Polymorphisms in C-banding patterns were also utilised to distinguish Aegilops chromosomes in wheat genetic background. Ae. speltoides turned out to be one of the largest sources of valuable genes and was used to develop Aegilops-Triticum introgression lines. Friebe et al. (1991) used C-bands to establish the chromosome constitution of wheat streak mosaic virus (WSMV) and greenbug (Schizaphis graminum Rondani, 1852) resistant lines, derived from wheat - Agropyron intermedium - Aegilops speltoides crosses. Three lines carried 7S(7A) chromosome substitution (derived from Ae. speltoides). The results indicated that the greenbug resistance gene Gb5 was located on chromosome 7S. This chromosome was also used to transfer leaf rust (caused by Puccinia triticina Eriksson, 1899) resistance gene combined with greenbug resistance gene Gb5 into wheat genetic background (Dubcovsky et al. 1998). The authors induced a homologous recombination events using ph1b wheat mutant and developed Ti7AS-7S#1S-7AS.7AL translocation line conferring resistance to leaf rust and Ti7AS.7AL-7S#1L-7AL line conferring resistance to greenbug. The chromosome segments transferred from Ae. speltoides were characterized by means of C-banding and the fact of the translocation was supported by restriction fragment length polymorphisms (RFLP) analysis. Friebe et al. (1996a) applied C-banding analysis to identify T4AS.4AL-7S#2S chromosome translocations in wheat - Ae. speltoides lines with Lr28 leaf rust resistance gene. Moreover, a chromosome translocation (2B.2S) involved in the Lr35/Sr39 transfer derived from Ae. speltoides was identified using a C-banding method (Friebe et al. 1996a). C-banding technique was also used to determine the introgression carrying Yr8/Sr34 yellow rust and stem rust resistance genes from Ae. comosa Smith, 1806 into wheat. Miller (1988) detected 2AS-2ML.2MS and 2DS-2ML.2MS chromosome translocations. Friebe et al. (1992) adopted the C-banding method and identified complete set of chromosomes of Ae. caudata Linnaeus, 1753 in the amphiploid Triticum aestivum cv ‘Alcedo’ - Ae. caudata. Furthermore, the authors developed six chromosome addition lines in which the Ae. caudata chromosome pairs were called B, C, D, F, E and G. Friebe et al. (1995) established a karyotype of Ae. umbellulata Zhukovsky, 1928 using C-banding analysis of ten accessions collected in ten different geographic locations. This approach allowed for the identification of individual alien chromosomes in wheat-Ae. umbellulata chromosome monosomic and telosomic addition and wheat - Ae. umbellulata translocation lines (Friebe et al. 1995).

One of the most notable applications of the C-banding technique was the identification of radiation-induced translocation lines resistant to leaf rust (Lr9) and assignment of Lr9 loci to 6UL chromosome of Ae. umbellulata. The following chromosome translocations were identified by means of C-banding analysis: 6BL.6BS-6UL, T4BL.4BS-6UL, 2DS.2DL-6UL, T6BS.6BL-6UL and 7BL.7BS-6UL (Friebe et al. 1995). C-banding method was also used to identify 3BL.3BS-3S and 3DL.3DS-3S chromosome translocations conferring resistance to powdery mildew (Pm13 gene), which was transferred from Ae. longissima Schweinfurth & Muschler, 1912 into wheat (Ceoloni et al. 1992; Friebe et al. 1996a). Another powdery mildew gene (Pm32) was transferred from Ae. speltoides into wheat and T1BL-1SS chromosomal translocation was revealed by means of C-banding analysis (Hsam et al. 2003). However, in some cases the C-banding method was not sufficient to discriminate between Aegilops-Triticum translocations. For example, C-banding patterns of the translocated 7DL arms from Aegilops ventricosa Tausch, 1837, carrying Pch1 gene (responsible for resistance to eyespot) in cultivars Rendevous and Roazon was impossible to visualize as the patterns identified in 7DL chromosome of Chinese Spring wheat and 7DL of Ae. ventricosa were similar (Martin 1991). It was not until more sensitive C-banding protocol was applied that clear differences in the C-banding patterns between 7D of Chinese Spring and 7D of Ae. ventricosa were demonstrated by Badaeva et al. (2008). Another difficulty was reported by Apolinarska et al. (2010), who could not unambiguously identify the Aegilops variabilis Eig, 1929-rye chromosome translocations by means of C-banding.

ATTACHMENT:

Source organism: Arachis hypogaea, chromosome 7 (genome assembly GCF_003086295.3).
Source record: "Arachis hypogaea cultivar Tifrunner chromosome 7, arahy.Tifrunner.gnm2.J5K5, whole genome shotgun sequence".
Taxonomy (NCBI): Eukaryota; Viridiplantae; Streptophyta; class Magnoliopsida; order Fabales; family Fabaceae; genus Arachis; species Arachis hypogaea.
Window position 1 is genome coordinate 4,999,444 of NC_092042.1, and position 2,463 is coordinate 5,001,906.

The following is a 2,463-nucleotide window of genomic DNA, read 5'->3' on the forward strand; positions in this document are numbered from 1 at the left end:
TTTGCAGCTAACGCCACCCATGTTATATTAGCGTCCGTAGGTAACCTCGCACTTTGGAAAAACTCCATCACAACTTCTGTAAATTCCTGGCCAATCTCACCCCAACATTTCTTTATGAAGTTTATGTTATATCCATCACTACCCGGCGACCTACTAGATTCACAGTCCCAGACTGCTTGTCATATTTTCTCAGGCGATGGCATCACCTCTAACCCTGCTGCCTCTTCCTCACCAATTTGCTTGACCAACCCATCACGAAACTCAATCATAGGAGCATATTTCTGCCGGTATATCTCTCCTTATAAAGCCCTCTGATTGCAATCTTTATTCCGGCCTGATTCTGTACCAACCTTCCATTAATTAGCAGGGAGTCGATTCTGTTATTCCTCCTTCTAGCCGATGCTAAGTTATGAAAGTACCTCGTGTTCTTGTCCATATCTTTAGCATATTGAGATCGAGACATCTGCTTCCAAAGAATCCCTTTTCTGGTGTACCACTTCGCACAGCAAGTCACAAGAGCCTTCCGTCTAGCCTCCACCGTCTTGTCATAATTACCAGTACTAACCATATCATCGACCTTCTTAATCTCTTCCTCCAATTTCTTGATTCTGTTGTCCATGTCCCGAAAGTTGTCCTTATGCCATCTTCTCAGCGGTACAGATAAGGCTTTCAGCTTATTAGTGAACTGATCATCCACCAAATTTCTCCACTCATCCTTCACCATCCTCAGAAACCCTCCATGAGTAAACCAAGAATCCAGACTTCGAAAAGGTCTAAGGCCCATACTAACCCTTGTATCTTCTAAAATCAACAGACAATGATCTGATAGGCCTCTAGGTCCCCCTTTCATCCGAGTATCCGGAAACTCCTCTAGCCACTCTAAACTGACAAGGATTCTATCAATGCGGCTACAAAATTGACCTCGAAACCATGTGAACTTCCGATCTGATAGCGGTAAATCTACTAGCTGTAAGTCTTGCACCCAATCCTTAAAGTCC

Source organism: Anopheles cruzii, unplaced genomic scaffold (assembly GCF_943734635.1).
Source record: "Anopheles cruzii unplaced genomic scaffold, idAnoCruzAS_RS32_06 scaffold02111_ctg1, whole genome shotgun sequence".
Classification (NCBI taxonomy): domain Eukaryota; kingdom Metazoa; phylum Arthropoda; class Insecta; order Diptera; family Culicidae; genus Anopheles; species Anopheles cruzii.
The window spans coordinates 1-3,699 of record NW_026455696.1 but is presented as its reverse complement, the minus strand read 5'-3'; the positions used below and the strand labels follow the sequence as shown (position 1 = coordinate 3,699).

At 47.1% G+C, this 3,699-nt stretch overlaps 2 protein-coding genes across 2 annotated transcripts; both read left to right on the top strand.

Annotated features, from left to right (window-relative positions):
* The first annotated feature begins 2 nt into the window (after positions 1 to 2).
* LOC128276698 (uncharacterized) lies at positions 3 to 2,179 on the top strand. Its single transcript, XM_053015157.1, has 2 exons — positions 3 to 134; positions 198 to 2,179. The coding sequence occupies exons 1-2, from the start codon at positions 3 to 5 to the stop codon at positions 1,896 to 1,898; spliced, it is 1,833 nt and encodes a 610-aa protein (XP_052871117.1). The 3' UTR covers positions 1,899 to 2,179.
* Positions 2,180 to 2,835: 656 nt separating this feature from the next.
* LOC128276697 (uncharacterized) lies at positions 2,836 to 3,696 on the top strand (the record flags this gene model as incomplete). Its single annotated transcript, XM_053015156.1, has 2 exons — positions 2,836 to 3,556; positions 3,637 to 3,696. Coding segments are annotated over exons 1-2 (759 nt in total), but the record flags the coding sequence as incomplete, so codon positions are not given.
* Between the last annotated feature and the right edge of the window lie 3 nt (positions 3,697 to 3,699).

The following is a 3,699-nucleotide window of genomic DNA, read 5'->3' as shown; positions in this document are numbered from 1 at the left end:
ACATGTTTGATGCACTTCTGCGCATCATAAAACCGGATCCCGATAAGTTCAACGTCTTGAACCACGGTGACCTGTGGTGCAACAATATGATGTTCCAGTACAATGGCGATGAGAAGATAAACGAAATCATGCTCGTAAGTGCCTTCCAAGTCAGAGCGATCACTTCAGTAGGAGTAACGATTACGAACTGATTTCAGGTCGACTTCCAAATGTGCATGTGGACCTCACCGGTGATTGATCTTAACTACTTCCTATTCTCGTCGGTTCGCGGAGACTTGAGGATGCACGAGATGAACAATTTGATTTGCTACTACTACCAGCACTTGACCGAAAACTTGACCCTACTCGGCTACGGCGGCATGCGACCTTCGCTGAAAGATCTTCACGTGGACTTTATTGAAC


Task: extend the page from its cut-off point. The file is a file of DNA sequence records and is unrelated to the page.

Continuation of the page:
The N-banding method was less often used to investigate Aegilops-Triticum introgression lines. Landjeva and Ganeva (1996; 2000) reported the N-banded karyotype of Aegilops ovata Linnaeus, 1753 (syn. Ae. geniculata Roth, 1787) and the chromosomal constitution of its partial amphiploid with bread wheat Triticum aestivum cv.‘Chinese Spring’. N-banding patterns made it possible to distinguish all Ae. ovata and wheat chromosomes. Ganeva et al. (2000) also used this technique, supported by gliadin electrophoresis, to reveal the structural changes in chromosomes 1A, 2A, 4B, 6B, 7B, 1D, and 2D of the Ae. umbellulata-wheat amphiploid (2n=6x=42, AABBUU), which showed leaf rust resistance conferred by Lr9 gene homolog. C- and N-banding methods are effective techniques to distinguish alien chromatin in a large number of introgression lines. However, the precise identification of translocation breakpoints requires additional supporting technique – in most cases genomic in situ hybridization (GISH) would suffice.